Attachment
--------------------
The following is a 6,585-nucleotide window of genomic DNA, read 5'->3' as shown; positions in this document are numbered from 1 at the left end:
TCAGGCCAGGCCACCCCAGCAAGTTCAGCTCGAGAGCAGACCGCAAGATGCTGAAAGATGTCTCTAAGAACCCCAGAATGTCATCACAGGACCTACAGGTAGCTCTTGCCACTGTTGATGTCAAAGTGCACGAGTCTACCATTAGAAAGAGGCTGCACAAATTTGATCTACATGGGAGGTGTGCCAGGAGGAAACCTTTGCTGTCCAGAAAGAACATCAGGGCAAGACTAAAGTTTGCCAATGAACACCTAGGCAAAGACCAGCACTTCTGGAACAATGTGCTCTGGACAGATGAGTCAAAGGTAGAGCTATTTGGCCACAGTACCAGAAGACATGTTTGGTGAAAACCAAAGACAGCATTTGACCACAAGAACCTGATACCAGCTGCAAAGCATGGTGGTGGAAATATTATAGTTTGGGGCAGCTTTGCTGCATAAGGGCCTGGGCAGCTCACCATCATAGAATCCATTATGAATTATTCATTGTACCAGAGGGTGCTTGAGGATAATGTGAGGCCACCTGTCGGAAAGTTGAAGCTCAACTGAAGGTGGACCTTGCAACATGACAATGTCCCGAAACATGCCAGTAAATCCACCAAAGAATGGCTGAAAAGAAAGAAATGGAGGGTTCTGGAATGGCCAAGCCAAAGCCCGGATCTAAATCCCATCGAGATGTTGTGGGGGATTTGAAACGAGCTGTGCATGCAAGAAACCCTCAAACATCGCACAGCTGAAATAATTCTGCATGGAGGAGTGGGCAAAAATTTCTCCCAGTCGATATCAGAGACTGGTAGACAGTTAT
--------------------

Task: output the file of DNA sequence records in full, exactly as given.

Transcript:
The following is a 6,585-nucleotide window of genomic DNA, read 5'->3' as shown; positions in this document are numbered from 1 at the left end:
TCAGGCCAGGCCACCCCAGCAAGTTCAGCTCGAGAGCAGACCGCAAGATGCTGAAAGATGTCTCTAAGAACCCCAGAATGTCATCACAGGACCTACAGGTAGCTCTTGCCACTGTTGATGTCAAAGTGCACGAGTCTACCATTAGAAAGAGGCTGCACAAATTTGATCTACATGGGAGGTGTGCCAGGAGGAAACCTTTGCTGTCCAGAAAGAACATCAGGGCAAGACTAAAGTTTGCCAATGAACACCTAGGCAAAGACCAGCACTTCTGGAACAATGTGCTCTGGACAGATGAGTCAAAGGTAGAGCTATTTGGCCACAGTACCAGAAGACATGTTTGGTGAAAACCAAAGACAGCATTTGACCACAAGAACCTGATACCAGCTGCAAAGCATGGTGGTGGAAATATTATAGTTTGGGGCAGCTTTGCTGCATAAGGGCCTGGGCAGCTCACCATCATAGAATCCATTATGAATTATTCATTGTACCAGAGGGTGCTTGAGGATAATGTGAGGCCACCTGTCGGAAAGTTGAAGCTCAACTGAAGGTGGACCTTGCAACATGACAATGTCCCGAAACATGCCAGTAAATCCACCAAAGAATGGCTGAAAAGAAAGAAATGGAGGGTTCTGGAATGGCCAAGCCAAAGCCCGGATCTAAATCCCATCGAGATGTTGTGGGGGATTTGAAACGAGCTGTGCATGCAAGAAACCCTCAAACATCGCACAGCTGAAATAATTCTGCATGGAGGAGTGGGCAAAAATTTCTCCCAGTCGATATCAGAGACTGGTAGACAGTTAT